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Transforming health care
through research and education

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HRET Mission

Transforming health care through research and education.

HRET Vision

Leveraging research and education to create a society of healthy communities, where all individuals reach their highest potential for health.

Transforming health care through research and education

HSR

Uwe Reinhardt

Uwe Reinhardt

Professor Uwe Reinhardt, who was a health economist,a professor at Princeton University, and a major figure in the field of health services research, passed away in November 2017. In his memory, HSR partnered with AcademyHealth to launch a Reinhardt Lecture as a new feature of AcademyHealth’s Annual Research Meeting. Dr. Reinhardt had at one time been the President of the Association for Health Services Research, which was the predecessor of AcademyHealth. This award recognizes a leader in health services research who: (1) has made significant and lasting contributions to the field of health services research; (2) demonstrates a commitment to the impact of research and training the next generation of researchers; (3) represents diverse perspectives over time; (4) has a sense of humor; and (5) reflects areas of particular interest to Dr. Reinhardt, including healthcare costs and financing, healthcare workforce, health outcomes, and placing the U.S. healthcare system in the global context.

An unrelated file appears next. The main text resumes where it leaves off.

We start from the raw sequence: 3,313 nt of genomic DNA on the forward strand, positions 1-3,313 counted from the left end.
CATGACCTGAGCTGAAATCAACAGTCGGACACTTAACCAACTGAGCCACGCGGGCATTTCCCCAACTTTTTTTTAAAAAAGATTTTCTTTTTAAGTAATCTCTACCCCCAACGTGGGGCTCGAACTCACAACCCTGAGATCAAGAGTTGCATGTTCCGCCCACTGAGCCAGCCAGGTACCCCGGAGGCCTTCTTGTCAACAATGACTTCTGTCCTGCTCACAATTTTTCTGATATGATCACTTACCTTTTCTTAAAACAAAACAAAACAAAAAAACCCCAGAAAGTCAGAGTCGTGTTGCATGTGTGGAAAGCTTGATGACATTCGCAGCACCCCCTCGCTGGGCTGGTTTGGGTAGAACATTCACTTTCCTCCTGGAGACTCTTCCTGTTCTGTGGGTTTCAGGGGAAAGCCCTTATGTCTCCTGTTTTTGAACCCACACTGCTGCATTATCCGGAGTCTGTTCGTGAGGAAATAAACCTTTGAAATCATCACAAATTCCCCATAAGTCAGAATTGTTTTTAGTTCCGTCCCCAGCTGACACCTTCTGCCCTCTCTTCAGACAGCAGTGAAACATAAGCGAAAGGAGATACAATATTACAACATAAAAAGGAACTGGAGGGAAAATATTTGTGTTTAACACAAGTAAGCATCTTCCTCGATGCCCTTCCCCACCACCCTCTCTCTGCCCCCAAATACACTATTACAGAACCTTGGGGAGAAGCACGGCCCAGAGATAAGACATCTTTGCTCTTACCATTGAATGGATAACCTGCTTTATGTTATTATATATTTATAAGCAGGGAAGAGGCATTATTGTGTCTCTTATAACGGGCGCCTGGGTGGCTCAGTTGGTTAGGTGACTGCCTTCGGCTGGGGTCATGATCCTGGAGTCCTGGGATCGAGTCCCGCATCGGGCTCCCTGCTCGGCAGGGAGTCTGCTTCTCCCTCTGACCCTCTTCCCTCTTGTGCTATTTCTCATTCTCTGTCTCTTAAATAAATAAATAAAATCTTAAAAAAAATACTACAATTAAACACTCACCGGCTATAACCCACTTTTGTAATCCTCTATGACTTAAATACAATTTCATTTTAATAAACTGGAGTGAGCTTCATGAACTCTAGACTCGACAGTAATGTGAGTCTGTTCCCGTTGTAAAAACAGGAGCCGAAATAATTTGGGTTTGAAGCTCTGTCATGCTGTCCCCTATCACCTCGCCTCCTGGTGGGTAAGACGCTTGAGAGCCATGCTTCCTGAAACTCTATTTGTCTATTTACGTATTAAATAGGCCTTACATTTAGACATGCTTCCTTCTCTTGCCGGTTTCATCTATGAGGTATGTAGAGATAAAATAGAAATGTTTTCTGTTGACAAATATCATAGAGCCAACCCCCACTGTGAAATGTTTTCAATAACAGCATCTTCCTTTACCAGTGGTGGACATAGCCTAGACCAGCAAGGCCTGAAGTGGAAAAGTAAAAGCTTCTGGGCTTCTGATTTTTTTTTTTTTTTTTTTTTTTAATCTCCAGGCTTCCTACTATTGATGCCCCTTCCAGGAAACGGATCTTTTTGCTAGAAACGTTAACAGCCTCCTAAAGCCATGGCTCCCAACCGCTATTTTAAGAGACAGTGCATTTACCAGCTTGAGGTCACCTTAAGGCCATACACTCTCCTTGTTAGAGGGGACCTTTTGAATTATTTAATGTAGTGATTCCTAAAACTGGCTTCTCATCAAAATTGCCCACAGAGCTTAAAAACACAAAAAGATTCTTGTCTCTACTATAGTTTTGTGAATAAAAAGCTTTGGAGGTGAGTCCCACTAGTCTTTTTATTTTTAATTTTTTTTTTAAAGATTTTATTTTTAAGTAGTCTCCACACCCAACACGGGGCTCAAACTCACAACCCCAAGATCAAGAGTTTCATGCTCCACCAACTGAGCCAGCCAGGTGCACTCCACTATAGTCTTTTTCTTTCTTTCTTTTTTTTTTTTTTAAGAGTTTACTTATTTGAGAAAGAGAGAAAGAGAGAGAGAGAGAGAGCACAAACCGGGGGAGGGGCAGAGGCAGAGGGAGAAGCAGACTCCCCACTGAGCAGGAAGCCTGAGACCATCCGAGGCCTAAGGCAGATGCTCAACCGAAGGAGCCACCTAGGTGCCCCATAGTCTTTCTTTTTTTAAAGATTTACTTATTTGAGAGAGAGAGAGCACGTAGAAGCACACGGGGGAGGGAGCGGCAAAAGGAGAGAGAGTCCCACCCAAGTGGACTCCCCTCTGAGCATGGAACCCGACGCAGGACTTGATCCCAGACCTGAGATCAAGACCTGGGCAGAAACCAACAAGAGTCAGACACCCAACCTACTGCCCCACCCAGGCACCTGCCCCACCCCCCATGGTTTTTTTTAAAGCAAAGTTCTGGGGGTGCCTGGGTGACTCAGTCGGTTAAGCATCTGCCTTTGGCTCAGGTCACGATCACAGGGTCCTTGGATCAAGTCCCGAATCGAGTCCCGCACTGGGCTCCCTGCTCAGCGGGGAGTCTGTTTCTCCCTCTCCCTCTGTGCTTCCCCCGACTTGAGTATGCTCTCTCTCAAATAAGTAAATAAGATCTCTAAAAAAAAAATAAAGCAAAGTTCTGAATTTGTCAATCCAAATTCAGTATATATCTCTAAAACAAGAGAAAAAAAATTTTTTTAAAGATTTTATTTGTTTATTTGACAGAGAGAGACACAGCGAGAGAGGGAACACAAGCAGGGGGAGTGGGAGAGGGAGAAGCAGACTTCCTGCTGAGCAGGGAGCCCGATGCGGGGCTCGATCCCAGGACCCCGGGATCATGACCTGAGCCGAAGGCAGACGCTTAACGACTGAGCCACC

The inaugural Reinhardt Lecture was delivered this past June by Dr. Katherine Baicker from the University of Chicago. In addition to the live lecture delivered at the meeting, HSR has committed to publish the comments of Dr. Baicker and all future invited Reinhardt lecturers. Dr. Baicker’s paper appears in the December 2018 issue of HSR which also features papers we have invited as a part of annual publication of the “Best of ARM.”

Knowing the impact that Dr. Reinhardt had on so many people in the field of health services research, we collected memories members of our community have of him.

Memories of Uwe Reinhardt

"From the time I was a graduate student, I would seek out the AcademyHealth Annual Research Meeting sessions where Uwe Reinhardt was participating.  As a panel chair or discussant, he set the standard for masterful knowledge of health care policy, burnished with his trademark sense of humor.  The 2008 AcademyHealth conference was especially memorable.   At two sessions—"Reflections on the Field of HSR" and "Health Care Reform:  What the United States Can Learn from the Experience of Other Developed Nations"—he stirred me to write down his memorable quotes with my notes, and then I arrayed them in a top ten list of my favorites."

Uwe Reinhardt's TOP TEN

10. "I'll teach you English."  -to TV journalists
9. "I always ask for the second question because with the first question, people are always shy."
8. "I said, 'You should see me in a bad mood.'"  -in retort to NJ governor
7. "If the VA is so bad, why do Republicans support it?"